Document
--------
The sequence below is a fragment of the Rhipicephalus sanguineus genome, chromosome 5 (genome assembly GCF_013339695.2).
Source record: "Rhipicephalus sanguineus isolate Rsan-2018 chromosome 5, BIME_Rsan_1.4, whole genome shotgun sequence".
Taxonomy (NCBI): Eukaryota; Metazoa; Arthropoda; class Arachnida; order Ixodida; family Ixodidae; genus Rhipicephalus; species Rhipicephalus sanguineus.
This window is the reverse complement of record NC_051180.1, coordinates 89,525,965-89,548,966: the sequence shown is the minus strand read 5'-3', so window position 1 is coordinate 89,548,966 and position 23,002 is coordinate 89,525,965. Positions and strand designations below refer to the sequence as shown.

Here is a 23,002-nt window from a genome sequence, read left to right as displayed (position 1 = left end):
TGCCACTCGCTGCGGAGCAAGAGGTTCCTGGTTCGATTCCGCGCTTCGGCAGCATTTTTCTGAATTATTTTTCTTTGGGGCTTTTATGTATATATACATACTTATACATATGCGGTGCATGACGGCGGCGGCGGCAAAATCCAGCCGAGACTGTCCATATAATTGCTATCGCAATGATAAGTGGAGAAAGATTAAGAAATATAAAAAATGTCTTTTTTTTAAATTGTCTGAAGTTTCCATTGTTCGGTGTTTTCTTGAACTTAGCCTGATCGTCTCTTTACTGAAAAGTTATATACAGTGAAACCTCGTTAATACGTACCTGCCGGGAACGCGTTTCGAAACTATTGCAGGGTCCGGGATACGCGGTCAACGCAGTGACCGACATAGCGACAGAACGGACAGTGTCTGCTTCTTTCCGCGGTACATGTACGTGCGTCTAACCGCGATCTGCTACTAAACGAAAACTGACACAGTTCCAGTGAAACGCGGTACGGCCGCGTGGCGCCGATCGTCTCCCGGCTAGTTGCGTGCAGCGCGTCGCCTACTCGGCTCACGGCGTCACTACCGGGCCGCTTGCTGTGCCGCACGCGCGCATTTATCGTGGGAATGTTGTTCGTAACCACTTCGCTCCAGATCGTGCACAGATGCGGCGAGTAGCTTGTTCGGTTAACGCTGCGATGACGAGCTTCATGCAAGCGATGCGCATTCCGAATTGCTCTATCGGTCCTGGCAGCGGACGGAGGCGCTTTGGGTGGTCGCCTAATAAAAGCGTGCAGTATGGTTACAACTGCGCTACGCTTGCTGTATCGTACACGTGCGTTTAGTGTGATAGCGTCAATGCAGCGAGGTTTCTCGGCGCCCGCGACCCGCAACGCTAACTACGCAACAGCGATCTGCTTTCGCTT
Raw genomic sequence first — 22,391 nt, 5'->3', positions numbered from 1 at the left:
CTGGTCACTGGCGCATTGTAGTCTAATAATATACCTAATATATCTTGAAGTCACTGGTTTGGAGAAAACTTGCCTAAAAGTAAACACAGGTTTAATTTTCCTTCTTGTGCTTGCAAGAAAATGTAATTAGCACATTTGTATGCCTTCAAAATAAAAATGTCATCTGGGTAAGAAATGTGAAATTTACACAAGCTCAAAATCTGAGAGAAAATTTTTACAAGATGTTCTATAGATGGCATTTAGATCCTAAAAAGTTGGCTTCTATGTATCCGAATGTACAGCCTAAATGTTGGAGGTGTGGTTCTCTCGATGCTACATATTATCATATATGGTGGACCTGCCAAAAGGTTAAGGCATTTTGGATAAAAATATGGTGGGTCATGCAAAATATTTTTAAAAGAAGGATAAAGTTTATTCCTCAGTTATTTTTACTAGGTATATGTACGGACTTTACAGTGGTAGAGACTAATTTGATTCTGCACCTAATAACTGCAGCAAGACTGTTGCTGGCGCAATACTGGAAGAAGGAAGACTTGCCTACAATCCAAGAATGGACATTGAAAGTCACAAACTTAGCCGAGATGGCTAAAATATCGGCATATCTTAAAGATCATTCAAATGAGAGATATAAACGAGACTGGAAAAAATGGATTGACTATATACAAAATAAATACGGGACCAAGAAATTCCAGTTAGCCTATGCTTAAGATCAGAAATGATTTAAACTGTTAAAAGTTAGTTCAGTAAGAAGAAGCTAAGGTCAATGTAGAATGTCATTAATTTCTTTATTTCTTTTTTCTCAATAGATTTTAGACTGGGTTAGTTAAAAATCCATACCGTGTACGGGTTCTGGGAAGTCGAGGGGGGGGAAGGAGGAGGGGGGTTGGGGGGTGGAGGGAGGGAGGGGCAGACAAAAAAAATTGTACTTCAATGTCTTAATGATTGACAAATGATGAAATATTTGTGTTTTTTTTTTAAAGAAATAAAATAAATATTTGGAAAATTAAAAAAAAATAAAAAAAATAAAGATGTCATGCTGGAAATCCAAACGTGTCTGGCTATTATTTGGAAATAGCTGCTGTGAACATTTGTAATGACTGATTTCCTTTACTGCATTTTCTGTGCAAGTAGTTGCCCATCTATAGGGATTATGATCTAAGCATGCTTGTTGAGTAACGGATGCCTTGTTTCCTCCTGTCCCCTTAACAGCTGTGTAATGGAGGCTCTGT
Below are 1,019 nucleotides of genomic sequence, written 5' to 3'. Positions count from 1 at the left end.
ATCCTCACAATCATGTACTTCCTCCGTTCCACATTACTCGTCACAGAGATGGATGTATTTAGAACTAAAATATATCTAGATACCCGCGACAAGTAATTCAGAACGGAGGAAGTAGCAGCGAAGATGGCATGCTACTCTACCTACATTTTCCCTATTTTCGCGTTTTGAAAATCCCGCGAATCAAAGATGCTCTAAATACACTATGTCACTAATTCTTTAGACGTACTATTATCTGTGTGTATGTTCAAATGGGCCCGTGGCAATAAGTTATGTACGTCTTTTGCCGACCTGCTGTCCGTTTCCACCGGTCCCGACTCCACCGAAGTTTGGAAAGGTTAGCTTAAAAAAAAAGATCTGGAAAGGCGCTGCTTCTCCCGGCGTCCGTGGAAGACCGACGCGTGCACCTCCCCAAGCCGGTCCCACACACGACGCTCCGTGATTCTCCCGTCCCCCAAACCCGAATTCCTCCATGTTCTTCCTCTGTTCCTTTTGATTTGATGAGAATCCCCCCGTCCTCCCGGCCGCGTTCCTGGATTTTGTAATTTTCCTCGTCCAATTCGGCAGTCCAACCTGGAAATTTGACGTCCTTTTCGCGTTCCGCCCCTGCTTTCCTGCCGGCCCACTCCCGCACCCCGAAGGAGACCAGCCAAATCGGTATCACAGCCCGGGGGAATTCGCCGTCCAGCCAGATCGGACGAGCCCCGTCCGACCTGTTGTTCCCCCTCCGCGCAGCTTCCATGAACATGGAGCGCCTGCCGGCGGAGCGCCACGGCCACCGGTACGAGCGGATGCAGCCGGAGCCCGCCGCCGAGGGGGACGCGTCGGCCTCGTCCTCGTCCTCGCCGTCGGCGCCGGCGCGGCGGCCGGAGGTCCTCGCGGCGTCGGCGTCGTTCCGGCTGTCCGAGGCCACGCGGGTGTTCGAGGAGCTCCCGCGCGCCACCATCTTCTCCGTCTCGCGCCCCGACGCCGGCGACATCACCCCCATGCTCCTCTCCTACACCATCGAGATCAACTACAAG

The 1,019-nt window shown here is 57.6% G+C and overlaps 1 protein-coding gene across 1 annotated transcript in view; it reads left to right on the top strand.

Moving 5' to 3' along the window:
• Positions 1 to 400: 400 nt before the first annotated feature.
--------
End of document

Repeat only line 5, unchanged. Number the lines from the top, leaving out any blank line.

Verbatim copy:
Here is a 23,002-nt window from a genome sequence, read left to right as displayed (position 1 = left end):